to the enhancement of learners’ language
support, creating reading centres, selection
skills, both receptive [reading and listening]
of appropriate material and educating
and productive [writing and talking] (Hafiz
the community on the values of reading.
and Tudor, 1989:8).
Reading is everyone’s business and a
community that is interested in literacy will
Dlugosz (1999) maintains that reading
contribute a lot to fostering a love of books
is important in the teaching of a foreign
in the young generation.
language, and that even those who have not
yet learned to read in their own language
Across the curriculum
will benefit from learning in a foreign
Chase (1964) highlights the subject teachers’
role in helping children to read. She
Motivating children to read
states that the type of language used in
textbooks differs from that used in stories.
The benefits, then, to children’s language
Subject teachers also need to be teachers of
skills are significant. The next question is:
how do we motivate children to read?
Reed maintains that “one of the easiest and
most enjoyable ways to motivate young
All good things come at a price. The price
children to read is to introduce them to the
for improved reading ability and hence
wide world of young and adult literature”
improved performance across the curriculum
(Reed, 1985).
is the cost of books, colourful, high interest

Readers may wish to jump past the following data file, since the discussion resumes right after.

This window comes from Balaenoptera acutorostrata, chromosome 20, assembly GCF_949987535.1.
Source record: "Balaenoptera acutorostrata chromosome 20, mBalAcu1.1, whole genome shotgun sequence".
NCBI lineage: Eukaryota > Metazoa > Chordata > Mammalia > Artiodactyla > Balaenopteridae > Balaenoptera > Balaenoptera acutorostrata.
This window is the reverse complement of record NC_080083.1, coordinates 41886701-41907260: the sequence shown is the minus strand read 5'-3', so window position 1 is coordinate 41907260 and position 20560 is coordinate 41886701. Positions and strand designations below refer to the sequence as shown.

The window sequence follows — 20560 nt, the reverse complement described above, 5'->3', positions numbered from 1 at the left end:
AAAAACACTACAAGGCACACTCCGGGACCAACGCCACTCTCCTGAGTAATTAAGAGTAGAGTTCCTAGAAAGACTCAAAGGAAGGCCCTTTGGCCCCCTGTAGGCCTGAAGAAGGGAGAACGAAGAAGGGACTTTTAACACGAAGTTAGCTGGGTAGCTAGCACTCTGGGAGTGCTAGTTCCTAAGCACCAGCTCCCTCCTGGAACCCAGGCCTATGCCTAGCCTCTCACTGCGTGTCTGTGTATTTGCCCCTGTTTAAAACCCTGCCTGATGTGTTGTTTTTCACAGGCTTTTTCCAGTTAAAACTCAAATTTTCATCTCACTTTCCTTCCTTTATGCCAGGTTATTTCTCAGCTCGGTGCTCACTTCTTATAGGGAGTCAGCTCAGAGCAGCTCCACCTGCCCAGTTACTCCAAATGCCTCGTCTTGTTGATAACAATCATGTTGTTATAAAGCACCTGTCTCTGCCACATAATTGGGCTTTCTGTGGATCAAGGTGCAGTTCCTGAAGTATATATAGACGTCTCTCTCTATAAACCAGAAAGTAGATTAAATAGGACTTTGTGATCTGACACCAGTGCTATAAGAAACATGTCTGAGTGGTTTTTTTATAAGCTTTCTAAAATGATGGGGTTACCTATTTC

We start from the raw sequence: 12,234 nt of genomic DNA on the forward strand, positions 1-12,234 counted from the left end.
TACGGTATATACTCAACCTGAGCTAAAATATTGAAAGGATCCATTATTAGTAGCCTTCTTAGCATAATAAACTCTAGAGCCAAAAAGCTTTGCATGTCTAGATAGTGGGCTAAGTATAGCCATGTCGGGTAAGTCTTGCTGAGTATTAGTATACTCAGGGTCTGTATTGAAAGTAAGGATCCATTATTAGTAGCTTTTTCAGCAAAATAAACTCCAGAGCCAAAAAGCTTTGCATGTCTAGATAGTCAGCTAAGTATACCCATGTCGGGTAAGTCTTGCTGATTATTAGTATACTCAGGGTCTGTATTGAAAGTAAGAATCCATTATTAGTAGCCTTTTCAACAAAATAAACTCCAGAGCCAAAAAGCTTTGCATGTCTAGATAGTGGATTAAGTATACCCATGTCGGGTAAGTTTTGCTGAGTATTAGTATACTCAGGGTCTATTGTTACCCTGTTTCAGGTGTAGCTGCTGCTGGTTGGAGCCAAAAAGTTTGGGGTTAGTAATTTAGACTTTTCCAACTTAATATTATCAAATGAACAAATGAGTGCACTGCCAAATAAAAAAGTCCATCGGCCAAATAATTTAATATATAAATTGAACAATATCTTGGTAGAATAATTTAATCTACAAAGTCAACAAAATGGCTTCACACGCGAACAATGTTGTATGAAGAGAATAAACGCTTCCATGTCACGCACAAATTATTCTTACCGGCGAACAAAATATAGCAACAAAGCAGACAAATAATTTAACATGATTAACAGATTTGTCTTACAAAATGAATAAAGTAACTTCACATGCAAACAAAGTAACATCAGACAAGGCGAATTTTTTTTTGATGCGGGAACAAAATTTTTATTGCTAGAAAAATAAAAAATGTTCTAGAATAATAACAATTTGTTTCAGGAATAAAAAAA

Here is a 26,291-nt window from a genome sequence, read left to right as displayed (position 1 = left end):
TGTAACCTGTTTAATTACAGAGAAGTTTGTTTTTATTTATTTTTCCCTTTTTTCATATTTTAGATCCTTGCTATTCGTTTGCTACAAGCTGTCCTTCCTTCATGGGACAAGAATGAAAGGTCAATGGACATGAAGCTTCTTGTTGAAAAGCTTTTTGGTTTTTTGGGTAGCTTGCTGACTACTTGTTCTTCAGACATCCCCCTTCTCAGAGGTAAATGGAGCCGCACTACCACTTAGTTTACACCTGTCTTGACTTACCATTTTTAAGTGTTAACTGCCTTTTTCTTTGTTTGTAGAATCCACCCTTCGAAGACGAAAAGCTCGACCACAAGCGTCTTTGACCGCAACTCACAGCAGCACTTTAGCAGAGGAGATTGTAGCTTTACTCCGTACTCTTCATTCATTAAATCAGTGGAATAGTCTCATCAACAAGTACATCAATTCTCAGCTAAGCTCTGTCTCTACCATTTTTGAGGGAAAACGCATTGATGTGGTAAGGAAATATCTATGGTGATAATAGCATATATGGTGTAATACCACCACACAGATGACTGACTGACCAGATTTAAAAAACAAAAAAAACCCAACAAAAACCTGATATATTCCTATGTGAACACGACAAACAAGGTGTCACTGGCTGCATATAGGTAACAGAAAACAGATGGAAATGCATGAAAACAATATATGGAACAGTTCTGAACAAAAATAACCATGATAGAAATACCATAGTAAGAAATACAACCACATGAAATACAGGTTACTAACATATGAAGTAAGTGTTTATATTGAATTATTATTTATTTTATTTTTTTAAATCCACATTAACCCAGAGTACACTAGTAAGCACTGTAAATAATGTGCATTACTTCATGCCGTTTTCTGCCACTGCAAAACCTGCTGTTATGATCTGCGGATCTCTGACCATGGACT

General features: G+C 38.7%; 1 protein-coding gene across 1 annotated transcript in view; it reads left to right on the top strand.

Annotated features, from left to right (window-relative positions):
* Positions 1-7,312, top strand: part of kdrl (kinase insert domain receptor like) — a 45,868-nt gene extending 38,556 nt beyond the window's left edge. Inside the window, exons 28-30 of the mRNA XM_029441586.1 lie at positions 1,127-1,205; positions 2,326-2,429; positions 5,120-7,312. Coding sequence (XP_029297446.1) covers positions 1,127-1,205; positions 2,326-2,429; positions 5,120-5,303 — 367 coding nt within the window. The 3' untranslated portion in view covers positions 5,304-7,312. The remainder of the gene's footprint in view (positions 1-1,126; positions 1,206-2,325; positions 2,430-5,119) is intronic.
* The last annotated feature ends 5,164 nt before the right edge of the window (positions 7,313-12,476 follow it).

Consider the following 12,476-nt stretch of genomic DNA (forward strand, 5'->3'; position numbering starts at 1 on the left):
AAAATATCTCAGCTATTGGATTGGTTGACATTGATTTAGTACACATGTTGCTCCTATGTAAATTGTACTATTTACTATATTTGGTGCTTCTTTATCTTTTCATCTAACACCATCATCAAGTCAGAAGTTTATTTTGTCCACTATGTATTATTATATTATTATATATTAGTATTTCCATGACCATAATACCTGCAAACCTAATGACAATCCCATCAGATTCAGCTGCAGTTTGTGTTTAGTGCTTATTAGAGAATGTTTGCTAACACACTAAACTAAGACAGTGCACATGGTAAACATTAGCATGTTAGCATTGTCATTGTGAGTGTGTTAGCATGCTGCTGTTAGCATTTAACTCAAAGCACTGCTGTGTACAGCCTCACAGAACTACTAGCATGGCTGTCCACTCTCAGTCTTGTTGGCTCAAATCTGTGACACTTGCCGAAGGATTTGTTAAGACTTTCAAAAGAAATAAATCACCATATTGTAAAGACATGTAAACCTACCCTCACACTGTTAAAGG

books. It is an investment in the future.
Krashen (1993:47-8) supports the idea
“In the long run, the cost of not investing
of flooding children with books which
in a successful literacy programme would
he describes as light reading. He states
surely be much greater that the cost of
that “perhaps the most powerful way of
implementation” states Elley (2000:250-
encouraging children to read is by exposing
them to light reading, a kind of reading that
schools pretend does not exist and a kind of
reading that many children, for economic
or ideological reasons, are deprived of ”
Chase, N.C. 1964. Special Problems in
and gives examples which include comics
reading in Secondary Schools. In IRA
strips like Phantom, Superman and Peanuts.
Perspectives in Reading. Reading
Furthermore, Krashen emphasises that
Instructions in Secondary Schools,
children must read first and foremost for
Pacific Curriculum Network 11 (1) June 2002

Dlugosz, D.W. 1999. Rethinking the role of
Krashen, S. 1993. The Power of Reading,
reading in teaching a foreign language
Insights from the Research. Libraries
to young learners. English Language
Unlimited. Englewood, Colorado.
Teaching Journal 54 July2000 Oxford
Reed, J.S. 1985. Reaching Adolescents:
University Press.
The Young Adult Book and the School.
Elley, W.B. 2000. The potential of book
Holt, Rhinehart and Winston, New
floods for raising literacy levels.
International Review of Education 46
Saxby, M. 1997. Books in the Life of a Child:
(3/4) 233-255
Bridge to Literature and Learning.
Elley, W.B. & F. Mangubhai. 1981. The
Macmillan Education Australia PTY
impact of a book flood in Fiji Primary
Ltd. South Yaira.
schools. Institute of Education,
Simpson, A.E. 1964. Organising for
University of the South Pacific.
Reading Instruction in a School. IRA
Perspectives in Reading, Nework.
Hafiz, F.M. & I. Tudor. January 1989.
Extensive reading and the development
of language skills. English Language
Teaching Journal:4-11.
Pacific Curriculum Network 11 (1) June 2002